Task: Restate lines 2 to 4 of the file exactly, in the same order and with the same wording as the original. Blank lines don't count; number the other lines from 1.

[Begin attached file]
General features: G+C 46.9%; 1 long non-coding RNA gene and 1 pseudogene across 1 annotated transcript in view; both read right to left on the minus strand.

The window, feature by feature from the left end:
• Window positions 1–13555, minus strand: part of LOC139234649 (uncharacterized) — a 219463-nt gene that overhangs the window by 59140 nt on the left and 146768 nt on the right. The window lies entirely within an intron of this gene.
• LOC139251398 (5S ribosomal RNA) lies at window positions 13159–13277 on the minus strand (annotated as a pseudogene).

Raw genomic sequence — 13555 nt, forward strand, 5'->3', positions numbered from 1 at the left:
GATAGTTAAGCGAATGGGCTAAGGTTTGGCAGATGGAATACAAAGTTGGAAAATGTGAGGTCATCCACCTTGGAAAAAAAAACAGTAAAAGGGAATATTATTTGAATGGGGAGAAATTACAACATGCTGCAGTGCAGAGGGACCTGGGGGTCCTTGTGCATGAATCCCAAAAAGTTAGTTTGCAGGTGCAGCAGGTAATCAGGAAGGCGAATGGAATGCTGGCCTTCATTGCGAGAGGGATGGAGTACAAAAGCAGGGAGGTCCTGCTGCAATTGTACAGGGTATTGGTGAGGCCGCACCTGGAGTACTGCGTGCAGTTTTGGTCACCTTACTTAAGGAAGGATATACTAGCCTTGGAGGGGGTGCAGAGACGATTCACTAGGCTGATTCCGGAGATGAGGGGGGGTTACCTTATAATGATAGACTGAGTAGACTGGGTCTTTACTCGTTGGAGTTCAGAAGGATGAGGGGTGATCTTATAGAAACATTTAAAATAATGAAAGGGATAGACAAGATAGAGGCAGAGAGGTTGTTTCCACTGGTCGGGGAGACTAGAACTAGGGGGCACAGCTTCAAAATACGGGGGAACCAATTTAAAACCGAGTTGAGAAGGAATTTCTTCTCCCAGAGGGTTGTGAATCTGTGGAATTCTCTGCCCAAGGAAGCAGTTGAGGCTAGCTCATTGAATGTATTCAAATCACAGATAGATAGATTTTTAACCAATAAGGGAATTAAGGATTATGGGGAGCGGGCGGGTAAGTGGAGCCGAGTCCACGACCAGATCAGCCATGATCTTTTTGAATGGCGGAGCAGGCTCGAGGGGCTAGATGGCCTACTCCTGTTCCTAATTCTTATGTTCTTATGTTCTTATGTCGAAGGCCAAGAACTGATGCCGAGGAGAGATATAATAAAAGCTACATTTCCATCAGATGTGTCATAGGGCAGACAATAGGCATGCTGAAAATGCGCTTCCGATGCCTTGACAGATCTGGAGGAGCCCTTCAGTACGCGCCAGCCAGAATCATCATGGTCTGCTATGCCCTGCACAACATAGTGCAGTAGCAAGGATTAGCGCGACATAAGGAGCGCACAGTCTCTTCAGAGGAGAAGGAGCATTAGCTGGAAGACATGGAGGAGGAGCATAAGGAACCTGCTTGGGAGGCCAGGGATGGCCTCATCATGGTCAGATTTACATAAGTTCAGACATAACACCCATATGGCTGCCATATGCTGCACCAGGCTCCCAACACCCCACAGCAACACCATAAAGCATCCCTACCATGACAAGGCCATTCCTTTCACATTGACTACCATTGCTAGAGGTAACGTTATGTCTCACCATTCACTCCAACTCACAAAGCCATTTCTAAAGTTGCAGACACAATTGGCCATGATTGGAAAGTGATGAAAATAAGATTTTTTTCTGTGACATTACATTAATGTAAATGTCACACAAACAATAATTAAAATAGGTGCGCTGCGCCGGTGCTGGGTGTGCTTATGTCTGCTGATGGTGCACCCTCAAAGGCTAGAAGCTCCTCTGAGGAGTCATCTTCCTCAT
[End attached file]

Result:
The window, feature by feature from the left end:
• Window positions 1–13555, minus strand: part of LOC139234649 (uncharacterized) — a 219463-nt gene that overhangs the window by 59140 nt on the left and 146768 nt on the right. The window lies entirely within an intron of this gene.
• LOC139251398 (5S ribosomal RNA) lies at window positions 13159–13277 on the minus strand (annotated as a pseudogene).